An introduction to today’s adolescents

What comes to mind when you think of Gen Z (those born between 1997 and 2012)?

Technology? They’ve grown up with social media, seem capable of navigating any app, and can multitask better than previous generations.

Maybe you’ve heard them called “the anxious generation.” It’s no secret that 24/7 connectivity and real-time exposure to global events take a toll on mental health. Many of today’s young adults grew up with smartphones at their fingertips. And when the pandemic hit, it exacerbated a spike in depression and anxiety among students of all ages. ​

But this generation is so much more than those struggles.

What’s on their minds? What are their hopes and goals? How has their culture shaped their values? There’s a big gap in research about Gen Z that explores topics beyond technology and mental health.

This is what The RELATE Project is all about.

How can we help young adults use the positive traits that define their generation — like their enthusiasm for social issues and eagerness to engage in the world — to help them mature into confident, secure adults, eager to make a positive contribution to the future?

Gen Z faces some unique challenges. The cost of starter homes is higher than ever, college tuition is leaving millions in debt, and now that they can “do anything and be anything,” they’re overwhelmed with choice. But these challenges aren’t slowing them down. Gen Z is stronger, more creative, and more invested in the world because of the hurdles they’re experiencing.

In The RELATE Project, we’re moving the conversation from anxiety to resilience and possibility. How can we invest in adolescents so they’ll flourish now and in the future? Our goal is to bring Gen Z’s aspirations and opportunities into the conversation.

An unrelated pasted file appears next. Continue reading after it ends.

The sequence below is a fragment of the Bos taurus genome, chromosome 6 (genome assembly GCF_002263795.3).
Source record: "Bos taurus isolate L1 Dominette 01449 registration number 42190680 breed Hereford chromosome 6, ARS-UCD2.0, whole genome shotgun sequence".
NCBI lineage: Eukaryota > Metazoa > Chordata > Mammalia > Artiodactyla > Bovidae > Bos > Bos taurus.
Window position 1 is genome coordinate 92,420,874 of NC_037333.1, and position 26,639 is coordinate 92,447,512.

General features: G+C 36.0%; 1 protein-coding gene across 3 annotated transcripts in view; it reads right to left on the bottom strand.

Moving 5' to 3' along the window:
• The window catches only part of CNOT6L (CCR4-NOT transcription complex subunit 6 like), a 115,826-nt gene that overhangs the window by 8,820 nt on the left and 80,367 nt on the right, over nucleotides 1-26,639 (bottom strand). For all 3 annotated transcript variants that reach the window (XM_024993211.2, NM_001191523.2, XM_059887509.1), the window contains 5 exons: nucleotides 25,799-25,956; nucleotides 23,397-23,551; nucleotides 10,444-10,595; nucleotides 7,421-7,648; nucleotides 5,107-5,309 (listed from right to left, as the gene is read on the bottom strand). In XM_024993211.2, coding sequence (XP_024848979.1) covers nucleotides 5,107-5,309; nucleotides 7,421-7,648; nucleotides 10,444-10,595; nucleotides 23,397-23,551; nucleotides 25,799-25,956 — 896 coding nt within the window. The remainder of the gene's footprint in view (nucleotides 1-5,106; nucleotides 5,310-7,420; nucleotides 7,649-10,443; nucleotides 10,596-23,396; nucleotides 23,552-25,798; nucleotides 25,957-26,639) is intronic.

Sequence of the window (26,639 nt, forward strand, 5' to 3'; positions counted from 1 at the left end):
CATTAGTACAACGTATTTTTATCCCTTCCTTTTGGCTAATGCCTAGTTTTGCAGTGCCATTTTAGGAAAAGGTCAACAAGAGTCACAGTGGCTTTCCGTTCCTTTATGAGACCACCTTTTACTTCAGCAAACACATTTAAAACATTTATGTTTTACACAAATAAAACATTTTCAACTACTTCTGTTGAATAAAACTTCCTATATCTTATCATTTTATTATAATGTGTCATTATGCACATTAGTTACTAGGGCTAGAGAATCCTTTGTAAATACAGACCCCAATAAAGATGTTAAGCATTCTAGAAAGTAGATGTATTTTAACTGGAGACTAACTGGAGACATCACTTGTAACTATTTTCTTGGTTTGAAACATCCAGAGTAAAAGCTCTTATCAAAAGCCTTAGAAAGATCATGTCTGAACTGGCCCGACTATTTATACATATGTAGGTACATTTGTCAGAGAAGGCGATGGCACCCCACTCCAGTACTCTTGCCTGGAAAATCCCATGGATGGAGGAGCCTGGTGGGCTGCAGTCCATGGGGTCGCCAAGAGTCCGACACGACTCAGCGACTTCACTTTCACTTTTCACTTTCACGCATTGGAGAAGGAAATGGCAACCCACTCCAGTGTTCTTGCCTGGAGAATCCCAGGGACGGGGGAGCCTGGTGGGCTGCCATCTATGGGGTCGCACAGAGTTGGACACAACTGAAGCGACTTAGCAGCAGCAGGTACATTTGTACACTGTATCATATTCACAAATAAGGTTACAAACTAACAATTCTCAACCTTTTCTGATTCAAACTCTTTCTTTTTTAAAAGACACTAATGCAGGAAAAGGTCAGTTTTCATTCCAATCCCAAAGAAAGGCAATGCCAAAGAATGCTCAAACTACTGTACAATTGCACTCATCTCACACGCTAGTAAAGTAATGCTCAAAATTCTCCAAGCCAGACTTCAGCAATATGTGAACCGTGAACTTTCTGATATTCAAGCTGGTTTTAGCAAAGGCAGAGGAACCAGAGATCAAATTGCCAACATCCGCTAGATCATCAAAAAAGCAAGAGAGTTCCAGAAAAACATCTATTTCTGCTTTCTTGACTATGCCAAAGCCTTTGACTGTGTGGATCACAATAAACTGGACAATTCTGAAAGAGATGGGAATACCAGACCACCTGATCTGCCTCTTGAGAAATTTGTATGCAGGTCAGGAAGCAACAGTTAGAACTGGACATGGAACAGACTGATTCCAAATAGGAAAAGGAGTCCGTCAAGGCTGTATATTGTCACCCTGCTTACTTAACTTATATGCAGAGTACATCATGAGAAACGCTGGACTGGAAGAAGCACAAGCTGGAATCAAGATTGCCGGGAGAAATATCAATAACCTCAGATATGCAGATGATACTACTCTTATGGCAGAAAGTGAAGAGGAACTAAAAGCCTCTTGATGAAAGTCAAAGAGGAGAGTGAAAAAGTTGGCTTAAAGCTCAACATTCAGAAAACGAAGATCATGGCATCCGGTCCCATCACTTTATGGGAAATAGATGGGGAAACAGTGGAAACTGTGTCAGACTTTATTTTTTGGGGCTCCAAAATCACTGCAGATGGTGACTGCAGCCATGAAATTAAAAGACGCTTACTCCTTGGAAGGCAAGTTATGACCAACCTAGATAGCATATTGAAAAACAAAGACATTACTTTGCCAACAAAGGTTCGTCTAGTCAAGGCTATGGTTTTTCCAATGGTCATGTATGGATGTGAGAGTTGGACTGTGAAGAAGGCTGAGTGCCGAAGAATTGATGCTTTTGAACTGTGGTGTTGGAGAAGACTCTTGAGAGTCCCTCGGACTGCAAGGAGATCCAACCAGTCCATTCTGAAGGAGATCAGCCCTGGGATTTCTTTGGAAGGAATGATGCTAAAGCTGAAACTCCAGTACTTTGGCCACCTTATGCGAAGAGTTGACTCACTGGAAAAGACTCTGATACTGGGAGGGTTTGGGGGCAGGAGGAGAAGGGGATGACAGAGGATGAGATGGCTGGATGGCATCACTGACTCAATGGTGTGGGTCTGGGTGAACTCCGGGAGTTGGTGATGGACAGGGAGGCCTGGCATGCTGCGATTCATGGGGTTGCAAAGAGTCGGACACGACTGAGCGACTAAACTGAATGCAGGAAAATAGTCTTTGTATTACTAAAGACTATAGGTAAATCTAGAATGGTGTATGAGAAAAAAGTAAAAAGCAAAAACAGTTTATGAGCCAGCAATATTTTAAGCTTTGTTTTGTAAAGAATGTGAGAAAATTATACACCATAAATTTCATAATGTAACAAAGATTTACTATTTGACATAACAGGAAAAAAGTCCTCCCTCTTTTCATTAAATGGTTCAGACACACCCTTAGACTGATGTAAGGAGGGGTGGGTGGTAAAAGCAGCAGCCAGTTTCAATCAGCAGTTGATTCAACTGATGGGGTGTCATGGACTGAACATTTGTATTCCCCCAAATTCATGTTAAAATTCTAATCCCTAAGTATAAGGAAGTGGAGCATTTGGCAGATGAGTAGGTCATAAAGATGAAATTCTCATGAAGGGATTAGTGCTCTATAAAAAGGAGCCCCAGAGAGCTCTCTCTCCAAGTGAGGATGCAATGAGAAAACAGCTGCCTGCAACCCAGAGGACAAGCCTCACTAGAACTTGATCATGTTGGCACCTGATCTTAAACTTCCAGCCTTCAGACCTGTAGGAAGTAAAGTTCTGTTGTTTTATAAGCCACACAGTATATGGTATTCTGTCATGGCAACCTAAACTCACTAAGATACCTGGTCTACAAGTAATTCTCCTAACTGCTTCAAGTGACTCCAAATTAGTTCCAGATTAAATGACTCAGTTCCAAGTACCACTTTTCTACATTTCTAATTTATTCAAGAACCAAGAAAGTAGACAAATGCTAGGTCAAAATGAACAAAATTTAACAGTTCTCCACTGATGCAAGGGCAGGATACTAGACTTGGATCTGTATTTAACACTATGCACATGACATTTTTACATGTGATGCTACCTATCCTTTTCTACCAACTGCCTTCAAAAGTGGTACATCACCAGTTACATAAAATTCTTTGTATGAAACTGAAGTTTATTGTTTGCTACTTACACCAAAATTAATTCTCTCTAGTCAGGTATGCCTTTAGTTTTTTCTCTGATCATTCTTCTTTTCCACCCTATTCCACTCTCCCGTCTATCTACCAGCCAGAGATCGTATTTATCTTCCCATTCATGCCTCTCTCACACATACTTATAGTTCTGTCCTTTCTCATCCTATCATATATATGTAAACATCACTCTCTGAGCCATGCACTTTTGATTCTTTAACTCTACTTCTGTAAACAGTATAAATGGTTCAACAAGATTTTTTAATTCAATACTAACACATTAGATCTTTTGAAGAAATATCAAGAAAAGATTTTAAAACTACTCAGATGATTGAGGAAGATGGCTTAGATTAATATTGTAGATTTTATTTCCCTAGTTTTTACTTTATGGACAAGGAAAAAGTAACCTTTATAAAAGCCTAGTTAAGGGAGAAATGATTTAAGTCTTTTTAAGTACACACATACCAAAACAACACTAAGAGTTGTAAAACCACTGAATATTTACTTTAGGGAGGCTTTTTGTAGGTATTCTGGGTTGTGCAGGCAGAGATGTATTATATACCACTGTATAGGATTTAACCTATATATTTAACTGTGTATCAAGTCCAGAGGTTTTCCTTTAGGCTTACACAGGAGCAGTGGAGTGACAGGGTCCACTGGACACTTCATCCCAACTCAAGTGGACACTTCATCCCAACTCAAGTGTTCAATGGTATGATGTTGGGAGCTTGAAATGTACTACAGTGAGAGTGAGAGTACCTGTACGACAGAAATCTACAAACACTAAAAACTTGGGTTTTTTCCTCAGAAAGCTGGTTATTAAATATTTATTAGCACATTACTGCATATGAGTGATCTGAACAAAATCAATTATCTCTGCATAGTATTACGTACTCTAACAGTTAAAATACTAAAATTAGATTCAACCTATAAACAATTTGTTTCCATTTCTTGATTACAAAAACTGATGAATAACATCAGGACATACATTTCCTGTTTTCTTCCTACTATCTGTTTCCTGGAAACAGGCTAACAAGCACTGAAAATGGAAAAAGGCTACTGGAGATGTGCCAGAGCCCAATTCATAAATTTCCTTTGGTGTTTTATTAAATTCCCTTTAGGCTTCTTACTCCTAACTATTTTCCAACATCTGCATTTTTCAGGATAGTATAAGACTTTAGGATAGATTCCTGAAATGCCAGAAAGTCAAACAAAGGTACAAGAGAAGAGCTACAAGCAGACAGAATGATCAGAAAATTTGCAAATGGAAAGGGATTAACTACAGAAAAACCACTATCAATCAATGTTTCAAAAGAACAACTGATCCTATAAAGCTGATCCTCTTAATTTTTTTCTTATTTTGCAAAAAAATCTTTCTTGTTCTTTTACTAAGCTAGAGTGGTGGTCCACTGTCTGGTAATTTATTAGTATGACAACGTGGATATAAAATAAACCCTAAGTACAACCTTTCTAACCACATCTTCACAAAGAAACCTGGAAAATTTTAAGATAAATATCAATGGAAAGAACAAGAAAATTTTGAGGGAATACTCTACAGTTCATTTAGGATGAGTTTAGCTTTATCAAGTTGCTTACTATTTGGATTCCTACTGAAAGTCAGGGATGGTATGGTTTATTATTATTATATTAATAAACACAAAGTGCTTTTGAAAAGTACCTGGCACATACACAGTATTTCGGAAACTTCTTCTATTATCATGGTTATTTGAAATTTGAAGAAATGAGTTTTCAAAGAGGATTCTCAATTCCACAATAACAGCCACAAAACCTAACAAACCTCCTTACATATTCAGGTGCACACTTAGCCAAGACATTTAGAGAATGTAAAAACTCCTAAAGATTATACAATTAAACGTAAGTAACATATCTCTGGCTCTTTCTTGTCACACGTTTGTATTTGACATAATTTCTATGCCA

Adolescents today face a unique set of expectations. They feel like they need to be kind, but also authentic. They’re open-minded of others, but also care deeply what their peers think of them.

How can older generations — parents, teachers, coaches, mentors, and faith leaders — help young adults grow emotionally and spiritually during this crucial phase of their lives? What do they need from us? In this issue we feature the first part of the study, where we’ll share some surprising results that we hope will encourage you about Gen Z!

About the Study

The RELATE Project examined the relationships, attitudes, beliefs, and experiences of adolescents ages 13 through 24 — across five countries and/or regions around the globe. To achieve broad and diverse representation, a total of 7,261 adolescents were surveyed, including:

  • 1,994 in the United States (U.S.)
  • 1,004 in the United Kingdom (UK)
  • 1,768 in Mexico
  • 997 in India
  • 1,498 in Eastern Africa (627 in Kenya, 447 in Uganda, 413 in Ethiopia, 11 in Tanzania)

This research was conducted by Young Life’s Research and Practice Group in collaboration with Pinkston, a strategic communications firm. Advisory team members came from a diverse group of organizations, including: Princeton Theological Seminary, Fuller Youth Institute, National Catholic Educational Association, American Bible Society, OneHope, and Gordon Conwell Seminary.

For full details about the research, please visit



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